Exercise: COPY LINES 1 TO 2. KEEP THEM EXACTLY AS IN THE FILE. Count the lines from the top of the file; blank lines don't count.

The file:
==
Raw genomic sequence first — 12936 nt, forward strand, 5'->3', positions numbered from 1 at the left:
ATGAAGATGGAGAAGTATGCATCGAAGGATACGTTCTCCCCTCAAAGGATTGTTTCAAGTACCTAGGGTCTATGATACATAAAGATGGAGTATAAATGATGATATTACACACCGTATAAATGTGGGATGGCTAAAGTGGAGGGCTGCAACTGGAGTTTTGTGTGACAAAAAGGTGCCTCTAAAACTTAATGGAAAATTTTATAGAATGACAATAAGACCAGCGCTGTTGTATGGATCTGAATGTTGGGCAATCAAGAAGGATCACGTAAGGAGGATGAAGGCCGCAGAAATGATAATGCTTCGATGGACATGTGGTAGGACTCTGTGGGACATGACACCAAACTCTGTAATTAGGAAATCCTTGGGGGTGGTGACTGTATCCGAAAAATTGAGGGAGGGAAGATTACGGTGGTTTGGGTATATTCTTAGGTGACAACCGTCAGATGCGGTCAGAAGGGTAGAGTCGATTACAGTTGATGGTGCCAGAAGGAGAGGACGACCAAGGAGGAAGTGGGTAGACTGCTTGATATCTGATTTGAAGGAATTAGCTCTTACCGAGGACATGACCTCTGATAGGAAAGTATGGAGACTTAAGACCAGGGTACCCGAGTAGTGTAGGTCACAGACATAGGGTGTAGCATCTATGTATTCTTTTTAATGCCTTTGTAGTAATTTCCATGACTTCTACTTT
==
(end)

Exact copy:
Raw genomic sequence first — 12936 nt, forward strand, 5'->3', positions numbered from 1 at the left:
ATGAAGATGGAGAAGTATGCATCGAAGGATACGTTCTCCCCTCAAAGGATTGTTTCAAGTACCTAGGGTCTATGATACATAAAGATGGAGTATAAATGATGATATTACACACCGTATAAATGTGGGATGGCTAAAGTGGAGGGCTGCAACTGGAGTTTTGTGTGACAAAAAGGTGCCTCTAAAACTTAATGGAAAATTTTATAGAATGACAATAAGACCAGCGCTGTTGTATGGATCTGAATGTTGGGCAATCAAGAAGGATCACGTAAGGAGGATGAAGGCCGCAGAAATGATAATGCTTCGATGGACATGTGGTAGGACTCTGTGGGACATGACACCAAACTCTGTAATTAGGAAATCCTTGGGGGTGGTGACTGTATCCGAAAAATTGAGGGAGGGAAGATTACGGTGGTTTGGGTATATTCTTAGGTGACAACCGTCAGATGCGGTCAGAAGGGTAGAGTCGATTACAGTTGATGGTGCCAGAAGGAGAGGACGACCAAGGAGGAAGTGGGTAGACTGCTTGATATCTGATTTGAAGGAATTAGCTCTTACCGAGGACATGACCTCTGATAGGAAAGTATGGAGACTTAAGACCAGGGTACCCGAGTAGTGTAGGTCACAGACATAGGGTGTAGCATCTATGTATTCTTTTTAATGCCTTTGTAGTAATTTCCATGACTTCTACTTT